CW Developer Network

Dec 4 2014   5:03AM GMT

HP Discover: how big data developers use HP Software & HP Haven OnDemand

Adrian Bridgwater Adrian Bridgwater Profile: Adrian Bridgwater

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HP

Computer Weekly has reported on the ‘look and feel’ (and flavour perhaps) for those lucky enough to attend the HP Discover Europe 2014 conference held in Barcelona this week.

With a set of “polished” keynotes designed to win over the hearts and minds of customers, industry partners and anyone with a vested interest in the new and forthcoming split-division iteration of HP, CEO Meg Whitman said the the company was now more stable, with an enhanced products and services catalogue reflecting what it terms the “new style of IT”.

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Favourite phrases: business transformation & new style of IT

Yes HP likes its enterprise-friendly “business transformation & new style of IT” terms and it likes its systems and policies, but there is serious software engineering message behind the corporate gloss that doesn’t always come across at first glance.

The firm’s HP Software division now exists not to produce software applications down to runtime, library and components levels as such (although its engineers obviously are comfortable with such granular detail)…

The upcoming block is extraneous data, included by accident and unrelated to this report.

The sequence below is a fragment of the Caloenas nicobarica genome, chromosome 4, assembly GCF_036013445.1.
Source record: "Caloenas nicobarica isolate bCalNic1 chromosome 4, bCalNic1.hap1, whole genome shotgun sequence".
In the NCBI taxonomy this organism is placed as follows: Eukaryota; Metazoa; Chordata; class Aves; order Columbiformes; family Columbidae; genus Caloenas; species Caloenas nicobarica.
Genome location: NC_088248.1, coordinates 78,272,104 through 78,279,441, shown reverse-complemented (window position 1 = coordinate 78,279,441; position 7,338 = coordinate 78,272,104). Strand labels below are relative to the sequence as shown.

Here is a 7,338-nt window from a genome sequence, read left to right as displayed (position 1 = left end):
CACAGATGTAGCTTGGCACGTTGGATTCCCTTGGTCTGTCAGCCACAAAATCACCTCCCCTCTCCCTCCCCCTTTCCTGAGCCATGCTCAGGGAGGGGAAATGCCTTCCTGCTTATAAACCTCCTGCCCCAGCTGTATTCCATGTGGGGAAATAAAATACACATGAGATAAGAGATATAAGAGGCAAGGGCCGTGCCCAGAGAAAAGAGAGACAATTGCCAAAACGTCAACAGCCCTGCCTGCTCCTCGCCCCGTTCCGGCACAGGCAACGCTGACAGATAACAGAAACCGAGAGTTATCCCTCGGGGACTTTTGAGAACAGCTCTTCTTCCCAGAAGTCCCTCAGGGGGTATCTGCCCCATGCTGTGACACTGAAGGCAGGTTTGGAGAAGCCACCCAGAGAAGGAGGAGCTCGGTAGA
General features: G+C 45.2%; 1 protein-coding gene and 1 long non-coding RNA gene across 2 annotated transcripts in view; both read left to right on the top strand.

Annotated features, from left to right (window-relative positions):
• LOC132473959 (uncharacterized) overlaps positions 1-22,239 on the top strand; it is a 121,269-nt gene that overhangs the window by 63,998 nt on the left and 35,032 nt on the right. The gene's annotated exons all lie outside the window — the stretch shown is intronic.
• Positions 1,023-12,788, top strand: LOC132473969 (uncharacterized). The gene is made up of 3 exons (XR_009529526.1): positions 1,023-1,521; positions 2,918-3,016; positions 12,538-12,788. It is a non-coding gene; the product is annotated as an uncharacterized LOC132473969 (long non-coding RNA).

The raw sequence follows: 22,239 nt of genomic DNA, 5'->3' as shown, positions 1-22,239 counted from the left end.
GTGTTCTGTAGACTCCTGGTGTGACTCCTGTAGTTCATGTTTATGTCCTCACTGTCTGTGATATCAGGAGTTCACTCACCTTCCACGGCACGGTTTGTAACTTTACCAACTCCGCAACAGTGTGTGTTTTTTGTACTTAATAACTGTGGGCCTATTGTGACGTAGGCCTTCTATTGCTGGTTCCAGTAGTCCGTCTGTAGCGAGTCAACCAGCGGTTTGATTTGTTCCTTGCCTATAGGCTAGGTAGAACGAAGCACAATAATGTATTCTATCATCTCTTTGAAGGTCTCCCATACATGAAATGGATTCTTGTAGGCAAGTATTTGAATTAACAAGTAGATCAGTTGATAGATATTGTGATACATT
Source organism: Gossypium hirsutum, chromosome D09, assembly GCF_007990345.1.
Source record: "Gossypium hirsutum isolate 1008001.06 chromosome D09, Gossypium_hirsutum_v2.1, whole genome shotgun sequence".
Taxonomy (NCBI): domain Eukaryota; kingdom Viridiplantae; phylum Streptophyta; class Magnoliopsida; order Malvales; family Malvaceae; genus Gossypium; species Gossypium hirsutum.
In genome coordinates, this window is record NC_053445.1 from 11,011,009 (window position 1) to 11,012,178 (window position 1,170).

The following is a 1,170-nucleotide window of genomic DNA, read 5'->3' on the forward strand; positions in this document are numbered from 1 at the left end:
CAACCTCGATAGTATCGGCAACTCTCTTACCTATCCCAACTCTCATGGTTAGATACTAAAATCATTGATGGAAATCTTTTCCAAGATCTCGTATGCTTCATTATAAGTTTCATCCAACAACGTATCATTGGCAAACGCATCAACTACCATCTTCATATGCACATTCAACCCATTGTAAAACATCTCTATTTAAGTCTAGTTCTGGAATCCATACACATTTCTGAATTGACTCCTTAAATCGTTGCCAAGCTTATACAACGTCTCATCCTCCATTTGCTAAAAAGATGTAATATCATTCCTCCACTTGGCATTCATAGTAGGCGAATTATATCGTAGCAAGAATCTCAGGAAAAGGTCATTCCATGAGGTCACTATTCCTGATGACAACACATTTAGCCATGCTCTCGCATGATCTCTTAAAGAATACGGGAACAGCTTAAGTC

…instead we should think of HP Software as an infrastructural proposition that exists to architect and manage software based upon HP’s breadth of enterprise experience.

HP Haven OnDemand, for big data programmers

In terms of new news from the software division, HP used the show to unveil HP Haven OnDemand, an element of its big data play to give users cloud-based access to components of HP’s own analytics platform.

HP Haven OnDemand, which runs on the HP Helion cloud (obviously) analyses all forms of data, including business data, machine data, and unstructured, human information.

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Developers can use this web service to create applications and services.

EVP of HP Software used his keynote address to explain that HP has broken down big data into three types:

1. Business information – this is where Business Intelligence (BI) data was born and is the heart of the ERP system

2. Machine data – log files, clickstream information that is vast in quantity but extremely difficult to analyse. We know that traditional BI tools won’t keep up with this level of complexity s0 we need more specialist fine grained tools that will be able to look at massive log files and look for anomalies.

3. Human information – email traffic, videos, photos etc. is also vast in quantity, massively unstructured and spiralling upwards all the time.

HP also announced that it will embed its Haven assets deeper into the HP Software application portfolio with new offerings that use big data analytics to help businesses power information governance and compliance and achieve greater levels of information security.

“To succeed in today’s marketplace, businesses must be able to leverage all forms of data, at high speed and in context, in order to capitalise on emerging opportunities and manage risk and costs,” said Youngjohns.

“With today’s announcement, we are making our big data platform more accessible and adaptable than ever before, giving customers, partners, and developers an unmatched set of assets that can help them create winning, data-driven businesses.”

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